ISU researchers part of nationwide project to make sweet corn even better

Alan Myers and Thomas Lubberstedt in a corn field

Alan Myers, professor of biochemistry, biophysics and molecular biology, on left, and Thomas Lübberstedt, K.J. Frey Chair in Agronomy, are both contributing to a federally funded research project that aims to use advanced breeding and genetic tools to improve the flavor and resilience of sweet corn. Photo by Christopher Gannon. Larger image.

AMES, Iowa -- It’s hard to beat fresh sweet corn in the summer. Or is it? Two Iowa State University faculty are part of a major federal research project aimed at boosting sweet corn quality, using the same innovative genetic tools that have led to advancements in field corn.

“A lot of resources have gone into breeding field corn. But there has been far less effort in sweet corn,” said Thomas Lübberstedt, K.J. Frey Chair in Agronomy.

While sweet corn – fresh on the cob, frozen or canned – is one of the most popular vegetables among U.S. consumers, there are economic reasons why research has flowed to field corn used for livestock feed, food processing and manufacturing. The $800 million of sweet corn grown in the U.S. every year is about 1% of the country’s corn production. But Americans don’t eat enough veggies, and consumption of sweet corn, one of their favorites, has been trending down for decades. So the U.S. Department of Agriculture’s National Institute of Food and Agriculture has been funding a research project to improve sweet corn’s flavor and resilience. 

After launching in 2018, the first few years of the eight-year, $15 million project were focused largely on establishing resources underpinning the work, including a panel of more than 600 genotyped sweet corn varieties for researchers to study, Lübberstedt said.

“That’s the project’s backbone,” he said. “Now we’re figuring out how to use the information.”

Perfecting the kernels

Research groups with collaborators from the University of Wisconsin, Washington State University and the University of Florida, the lead institution on the project, are working on varied aspects of sweet corn improvement. Alan Myers, a professor of biochemistry, biophysics and molecular biology at Iowa State, is exploring the genetic and biochemical processes that affect how carbohydrates are stored in corn kernels, hoping to heighten flavor and texture.

All sweet corn lines once owed their sugary taste to a genetic mutation which prevents the glucose that forms in kernels from crystallizing into a starchy insoluble polymer, Myers said. When its kernels are packed full of soluble glucose polymers, corn is sweet, juicy and chewy instead of hard and crunchy. In a second type of sweet corn developed about 20 years ago, the glucose in kernels doesn’t convert into polymers. That produces a sweet corn variety often used for commercial freezing and canning, but it doesn’t have the texture of traditional sweet corn.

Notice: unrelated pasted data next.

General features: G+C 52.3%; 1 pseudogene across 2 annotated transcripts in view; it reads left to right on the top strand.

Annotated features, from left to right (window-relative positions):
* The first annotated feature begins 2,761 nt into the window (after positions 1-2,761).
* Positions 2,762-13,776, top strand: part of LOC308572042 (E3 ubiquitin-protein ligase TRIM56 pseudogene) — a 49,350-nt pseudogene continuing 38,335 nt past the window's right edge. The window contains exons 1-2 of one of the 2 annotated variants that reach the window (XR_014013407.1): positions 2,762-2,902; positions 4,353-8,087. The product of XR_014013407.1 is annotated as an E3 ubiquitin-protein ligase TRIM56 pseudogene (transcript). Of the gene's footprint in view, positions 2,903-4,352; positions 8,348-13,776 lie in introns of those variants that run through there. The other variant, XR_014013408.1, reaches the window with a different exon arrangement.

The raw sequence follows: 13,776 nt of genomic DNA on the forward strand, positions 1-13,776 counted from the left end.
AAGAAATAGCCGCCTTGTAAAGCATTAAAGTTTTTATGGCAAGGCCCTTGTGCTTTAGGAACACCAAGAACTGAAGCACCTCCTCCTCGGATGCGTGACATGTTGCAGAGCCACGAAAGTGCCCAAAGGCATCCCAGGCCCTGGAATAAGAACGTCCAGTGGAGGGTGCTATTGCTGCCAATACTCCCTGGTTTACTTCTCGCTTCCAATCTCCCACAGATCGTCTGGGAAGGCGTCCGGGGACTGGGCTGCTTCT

“What we really want is to combine that favorable mouth feel with high sugar content,” Myers said.

Myers’ team is studying what enzymes affect polymer architecture in corn kernels, using tools such as CRIPSR gene editing to test adjustments. While improving quality with an optimal balance between starch and glucose is the primary goal, charting new methods for growing corn with a sugary snap has an important added benefit. The currently narrow genetic basis for sweet corn leaves the vegetable susceptible to new pest and disease threats.  

“Finding different changes in the biochemical process to produce sweet corn would secure the crop against future challenges. We may never need to deal with that, but we want to be prepared,” Myers said.

Speeding up breeding

Lübberstedt’s group is working on refining doubled haploid technology to make the breeding method more common in sweet corn. An industry standard for producing commercial field corn seed, doubled haploid breeding shortens the process for developing inbred lines of hybrid corn from seven generations to two – saving years of time.

The process begins by creating haploids, a version of a plant with only half of its usual DNA code, by pollinating a donor with an inducer plant predisposed to produce haploids. The portion of offspring that are haploids, up to 15%, are then artificially treated early in their growing process to double their chromosomes, restoring an ability to reproduce. That creates a genetically pure plant that can be bred to create consistent hybrid seed.

The doubled haploid method is especially promising for seeking genetic gains in sweet corn, as many of the desirable traits – better taste, longer shelf life, disease and insect resistance – can be linked to individual genes. In contrast, field corn breeding more often looks to increase yield, an outcome impacted by numerous genes and other factors, Lübberstedt said.

“In sweet corn, there is usually a small number of specific genes you want to preserve, and you can do it with much less effort with doubled haploid breeding,” he said.

Lübberstedt’s group aims to make the method easier to use. One potential improvement is an inducer plant that creates haploids that can be identified by their oil content, automating a kernel-screening process typically done by hand based on haploids’ intentionally modified color. They also are looking at sweet corn varieties with a tendency to spontaneously double, which could eliminate the need to chemically treat young plants to create doubled haploids.

The project is expected to continue until 2025, but researchers’ work could find its way to consumers’ plates before then, Lübberstedt said.

“It’s possible that over the next few years what we’re developing will be incorporated into new varieties of sweet corn,” he said.